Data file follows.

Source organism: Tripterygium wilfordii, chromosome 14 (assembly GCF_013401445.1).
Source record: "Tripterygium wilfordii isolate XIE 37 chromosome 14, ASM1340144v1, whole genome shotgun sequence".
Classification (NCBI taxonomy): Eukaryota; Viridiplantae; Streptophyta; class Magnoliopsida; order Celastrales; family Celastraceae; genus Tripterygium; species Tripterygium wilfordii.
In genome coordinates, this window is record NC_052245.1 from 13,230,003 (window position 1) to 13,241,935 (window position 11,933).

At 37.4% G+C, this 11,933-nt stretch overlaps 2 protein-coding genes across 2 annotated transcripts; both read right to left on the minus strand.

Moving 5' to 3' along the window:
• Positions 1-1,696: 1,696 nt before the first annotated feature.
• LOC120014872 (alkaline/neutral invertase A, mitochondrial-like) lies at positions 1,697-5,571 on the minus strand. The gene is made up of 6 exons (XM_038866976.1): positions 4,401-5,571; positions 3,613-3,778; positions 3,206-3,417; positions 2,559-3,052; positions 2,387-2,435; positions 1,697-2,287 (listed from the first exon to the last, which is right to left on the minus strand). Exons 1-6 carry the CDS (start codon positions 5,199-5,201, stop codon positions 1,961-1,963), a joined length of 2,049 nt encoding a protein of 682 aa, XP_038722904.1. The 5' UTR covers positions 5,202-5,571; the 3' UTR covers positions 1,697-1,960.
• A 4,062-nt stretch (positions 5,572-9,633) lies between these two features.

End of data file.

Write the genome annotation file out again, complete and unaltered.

Source organism: Tripterygium wilfordii, chromosome 14 (assembly GCF_013401445.1).
Source record: "Tripterygium wilfordii isolate XIE 37 chromosome 14, ASM1340144v1, whole genome shotgun sequence".
Classification (NCBI taxonomy): Eukaryota; Viridiplantae; Streptophyta; class Magnoliopsida; order Celastrales; family Celastraceae; genus Tripterygium; species Tripterygium wilfordii.
In genome coordinates, this window is record NC_052245.1 from 13,230,003 (window position 1) to 13,241,935 (window position 11,933).

At 37.4% G+C, this 11,933-nt stretch overlaps 2 protein-coding genes across 2 annotated transcripts; both read right to left on the minus strand.

Moving 5' to 3' along the window:
• Positions 1-1,696: 1,696 nt before the first annotated feature.
• LOC120014872 (alkaline/neutral invertase A, mitochondrial-like) lies at positions 1,697-5,571 on the minus strand. The gene is made up of 6 exons (XM_038866976.1): positions 4,401-5,571; positions 3,613-3,778; positions 3,206-3,417; positions 2,559-3,052; positions 2,387-2,435; positions 1,697-2,287 (listed from the first exon to the last, which is right to left on the minus strand). Exons 1-6 carry the CDS (start codon positions 5,199-5,201, stop codon positions 1,961-1,963), a joined length of 2,049 nt encoding a protein of 682 aa, XP_038722904.1. The 5' UTR covers positions 5,202-5,571; the 3' UTR covers positions 1,697-1,960.
• A 4,062-nt stretch (positions 5,572-9,633) lies between these two features.